I was among the 90 percent male audience at a 9:00 p.m. showing of 300 over the weekend. Some of the guys there were younger men and a few looked a little geeky and there were one or two older ones I might have pegged for still being in residence at their mom’s house, but most appeared middle-aged and normal — a category I hope the others thought that I fell into. Having read Steven Pressfield’s “Gates of Fire” and Frank Miller’s graphic novel that the movie was based on I’d been eagerly awaiting the release of the latest movie version of the Battle of Thermopylae (I even rented 1961’s The 300 Spartans, made when Hollywood thought “epic” also had to mean “plodding”). Here’s my brief review of the movie and some thoughts that have occurred to me since it ended.
Overall the movie was very good. The look of the film was definitely unique and strongly resembled Miller’s book, which was the intention. The “graphic novel” artistic treatment (and it is artistic) mitigated the gruesomeness of the ultra-violence to some extent, and while it was bloody (and came close to over-using the slow-motion) I felt it was a believable rendition of what hand-to-hand combat in close confines with sharp-edged weapons would be like. It’s definitely not a date movie unless your girlfriend also happens to like field-dressing roadkill, but there is a discernible plot and some inspiring and intense performances that makes this a good story. Additionally, it is a thought-provoking examination of duty, honor and patriotism that’s short on speeches and long on demonstration.
I was disappointed with the gratuitous scenes with naked women; the scenes fit within the story but appeared to be driven more by a marketing formula for the target audience than from story-telling license. The scenes between King Leonidas and his wife, and in the seductive blandishments offered by King Xerxes to the traitor Ephialtes, easily could have been shot with a bit more discretion. Not that this is a movie for younger teen males anyway, but the nudity definitely would be a distraction from the more laudable themes in the film. Otherwise “300” is an inspiring and entertaining movie for action film fans and those who will draw some conservative political allegories from the story.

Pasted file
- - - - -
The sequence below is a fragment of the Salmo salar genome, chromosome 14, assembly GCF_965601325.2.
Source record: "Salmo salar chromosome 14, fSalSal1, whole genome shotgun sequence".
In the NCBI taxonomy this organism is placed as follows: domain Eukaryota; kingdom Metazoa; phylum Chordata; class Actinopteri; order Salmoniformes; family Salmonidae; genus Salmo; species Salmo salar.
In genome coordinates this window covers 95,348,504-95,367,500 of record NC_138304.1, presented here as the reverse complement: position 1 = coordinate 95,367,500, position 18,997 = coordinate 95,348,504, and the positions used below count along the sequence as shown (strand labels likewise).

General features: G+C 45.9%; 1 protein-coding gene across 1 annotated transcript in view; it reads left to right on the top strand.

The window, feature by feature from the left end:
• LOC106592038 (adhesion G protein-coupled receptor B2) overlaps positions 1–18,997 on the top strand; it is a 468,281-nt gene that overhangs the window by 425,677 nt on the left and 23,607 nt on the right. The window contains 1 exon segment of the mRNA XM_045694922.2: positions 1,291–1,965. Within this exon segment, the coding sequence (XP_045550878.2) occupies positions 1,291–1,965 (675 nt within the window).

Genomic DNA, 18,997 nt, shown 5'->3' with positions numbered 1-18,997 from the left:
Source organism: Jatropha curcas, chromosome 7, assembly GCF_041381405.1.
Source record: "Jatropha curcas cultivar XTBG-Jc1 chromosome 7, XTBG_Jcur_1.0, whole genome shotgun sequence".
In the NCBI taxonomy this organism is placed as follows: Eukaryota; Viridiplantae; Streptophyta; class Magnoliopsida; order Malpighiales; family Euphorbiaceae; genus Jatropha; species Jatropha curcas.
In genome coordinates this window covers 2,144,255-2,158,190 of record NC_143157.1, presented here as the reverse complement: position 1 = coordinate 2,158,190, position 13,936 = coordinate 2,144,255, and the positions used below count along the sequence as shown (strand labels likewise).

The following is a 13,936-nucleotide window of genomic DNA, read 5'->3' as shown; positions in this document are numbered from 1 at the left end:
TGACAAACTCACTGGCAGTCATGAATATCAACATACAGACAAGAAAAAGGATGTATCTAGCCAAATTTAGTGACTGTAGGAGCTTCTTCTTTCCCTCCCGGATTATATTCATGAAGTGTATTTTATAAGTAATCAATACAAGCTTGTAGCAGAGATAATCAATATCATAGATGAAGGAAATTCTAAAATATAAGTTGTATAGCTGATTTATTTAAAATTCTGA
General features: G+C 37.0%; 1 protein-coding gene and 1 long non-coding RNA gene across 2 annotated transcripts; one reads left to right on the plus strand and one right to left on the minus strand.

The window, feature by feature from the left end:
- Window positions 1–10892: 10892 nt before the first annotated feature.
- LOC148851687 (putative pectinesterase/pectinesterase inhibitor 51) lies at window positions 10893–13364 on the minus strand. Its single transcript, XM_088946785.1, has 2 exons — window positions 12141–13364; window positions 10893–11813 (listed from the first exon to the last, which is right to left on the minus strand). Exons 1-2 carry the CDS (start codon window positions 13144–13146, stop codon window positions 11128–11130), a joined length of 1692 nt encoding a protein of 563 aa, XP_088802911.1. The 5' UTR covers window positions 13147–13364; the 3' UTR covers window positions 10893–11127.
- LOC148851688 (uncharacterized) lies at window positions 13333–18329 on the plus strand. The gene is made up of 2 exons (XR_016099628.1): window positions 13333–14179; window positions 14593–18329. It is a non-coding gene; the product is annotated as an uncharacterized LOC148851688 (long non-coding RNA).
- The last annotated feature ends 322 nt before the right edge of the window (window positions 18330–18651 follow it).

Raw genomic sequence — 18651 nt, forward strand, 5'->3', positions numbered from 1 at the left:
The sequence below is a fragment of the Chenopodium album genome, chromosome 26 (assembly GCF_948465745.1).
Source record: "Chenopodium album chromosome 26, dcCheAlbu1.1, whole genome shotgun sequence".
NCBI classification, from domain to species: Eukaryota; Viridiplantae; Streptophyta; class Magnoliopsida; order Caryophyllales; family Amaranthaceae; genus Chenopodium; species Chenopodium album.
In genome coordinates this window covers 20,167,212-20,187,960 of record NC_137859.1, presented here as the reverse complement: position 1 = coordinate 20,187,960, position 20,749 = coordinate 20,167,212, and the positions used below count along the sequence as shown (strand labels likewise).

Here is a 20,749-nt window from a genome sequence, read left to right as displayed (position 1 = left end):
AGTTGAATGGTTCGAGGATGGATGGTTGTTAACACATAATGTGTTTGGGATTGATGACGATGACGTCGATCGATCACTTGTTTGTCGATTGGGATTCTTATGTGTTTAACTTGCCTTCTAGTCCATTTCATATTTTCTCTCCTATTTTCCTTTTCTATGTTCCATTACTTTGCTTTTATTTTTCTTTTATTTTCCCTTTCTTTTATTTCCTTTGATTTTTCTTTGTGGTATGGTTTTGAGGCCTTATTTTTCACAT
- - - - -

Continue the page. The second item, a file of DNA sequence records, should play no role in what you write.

While much is made of the battle being between a small group of free men and an invading slave army of a couple hundred thousand, I thought there was little effort to frame the historical significance of the effects on Western Civilization if the fledgling Greek city-state democracies had been absorbed the Persian empire. Ironically, Spartan society was probably less “free” than the Persians; while it is portrayed as an egalitarian meritocracy, it was also rigid in its laws and cruel — some might say eminently practical — in its single-minded warrior ethos. At the same time it made a religion out of exalting honor, duty and courage and “300” makes that point with all the subtlety of a Spartan xiphos.
King Leonidas is the standard-bearer and champion of this creed, even to the point where he breaks the rigid letter of the law in order to ultimately defend its spirit, standing firm against the alternating threats and flattering of his foreign enemy and standing in disgust at the treacherous collaboration of his own Council of Elders that sought accommodation and surrender to the apparently overwhelming enemy (based on the portrayal of Council, duty and honor weren’t universally revered in Spartan culture as the politicians manipulated events for their personal gain and grudges regardless of the cost to their country). For Leonidas, while freedom may be ripped from a Spartan’s dead fingers, it must never be willingly released due to fear, complacency or indolence.
The movie also helped me see another important point. The Spartan warriors are all very fit and well-muscled, conditioned to their “Spartan” existence of war and striving. While my own body bears little resemblance to theirs, I know that I was born with the same number of muscles in my body as they had; the difference is in how they developed what they were given. Similarly, I think we all start with the same capacity for faith, duty and honor within us and these, too, can be trained, exercised and built up to astonishing and awe-inspiring levels. When we do, even just a handful can change history.